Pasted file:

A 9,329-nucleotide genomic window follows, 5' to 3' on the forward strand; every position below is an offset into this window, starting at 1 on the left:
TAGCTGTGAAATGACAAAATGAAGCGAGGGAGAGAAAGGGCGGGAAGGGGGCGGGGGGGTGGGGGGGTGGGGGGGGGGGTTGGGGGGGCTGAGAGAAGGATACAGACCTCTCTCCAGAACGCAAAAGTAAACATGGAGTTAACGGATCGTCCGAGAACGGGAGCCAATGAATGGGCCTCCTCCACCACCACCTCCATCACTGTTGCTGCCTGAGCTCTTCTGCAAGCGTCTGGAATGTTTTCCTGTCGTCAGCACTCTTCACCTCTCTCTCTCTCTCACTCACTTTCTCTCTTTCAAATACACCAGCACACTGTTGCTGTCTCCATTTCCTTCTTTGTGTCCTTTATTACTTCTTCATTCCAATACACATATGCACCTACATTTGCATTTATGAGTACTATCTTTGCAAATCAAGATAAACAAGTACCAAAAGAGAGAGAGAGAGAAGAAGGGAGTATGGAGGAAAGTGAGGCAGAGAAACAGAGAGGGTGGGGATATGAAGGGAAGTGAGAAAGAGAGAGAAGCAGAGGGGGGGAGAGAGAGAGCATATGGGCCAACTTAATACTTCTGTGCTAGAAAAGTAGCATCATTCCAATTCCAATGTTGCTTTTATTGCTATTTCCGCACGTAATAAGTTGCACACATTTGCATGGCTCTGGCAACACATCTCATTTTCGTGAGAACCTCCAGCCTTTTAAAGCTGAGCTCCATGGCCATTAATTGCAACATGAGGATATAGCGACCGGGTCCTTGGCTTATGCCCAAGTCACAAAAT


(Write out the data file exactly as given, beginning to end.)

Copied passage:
A 9,329-nucleotide genomic window follows, 5' to 3' on the forward strand; every position below is an offset into this window, starting at 1 on the left:
TAGCTGTGAAATGACAAAATGAAGCGAGGGAGAGAAAGGGCGGGAAGGGGGCGGGGGGGTGGGGGGGTGGGGGGGGGGGTTGGGGGGGCTGAGAGAAGGATACAGACCTCTCTCCAGAACGCAAAAGTAAACATGGAGTTAACGGATCGTCCGAGAACGGGAGCCAATGAATGGGCCTCCTCCACCACCACCTCCATCACTGTTGCTGCCTGAGCTCTTCTGCAAGCGTCTGGAATGTTTTCCTGTCGTCAGCACTCTTCACCTCTCTCTCTCTCTCACTCACTTTCTCTCTTTCAAATACACCAGCACACTGTTGCTGTCTCCATTTCCTTCTTTGTGTCCTTTATTACTTCTTCATTCCAATACACATATGCACCTACATTTGCATTTATGAGTACTATCTTTGCAAATCAAGATAAACAAGTACCAAAAGAGAGAGAGAGAGAAGAAGGGAGTATGGAGGAAAGTGAGGCAGAGAAACAGAGAGGGTGGGGATATGAAGGGAAGTGAGAAAGAGAGAGAAGCAGAGGGGGGGAGAGAGAGAGCATATGGGCCAACTTAATACTTCTGTGCTAGAAAAGTAGCATCATTCCAATTCCAATGTTGCTTTTATTGCTATTTCCGCACGTAATAAGTTGCACACATTTGCATGGCTCTGGCAACACATCTCATTTTCGTGAGAACCTCCAGCCTTTTAAAGCTGAGCTCCATGGCCATTAATTGCAACATGAGGATATAGCGACCGGGTCCTTGGCTTATGCCCAAGTCACAAAAT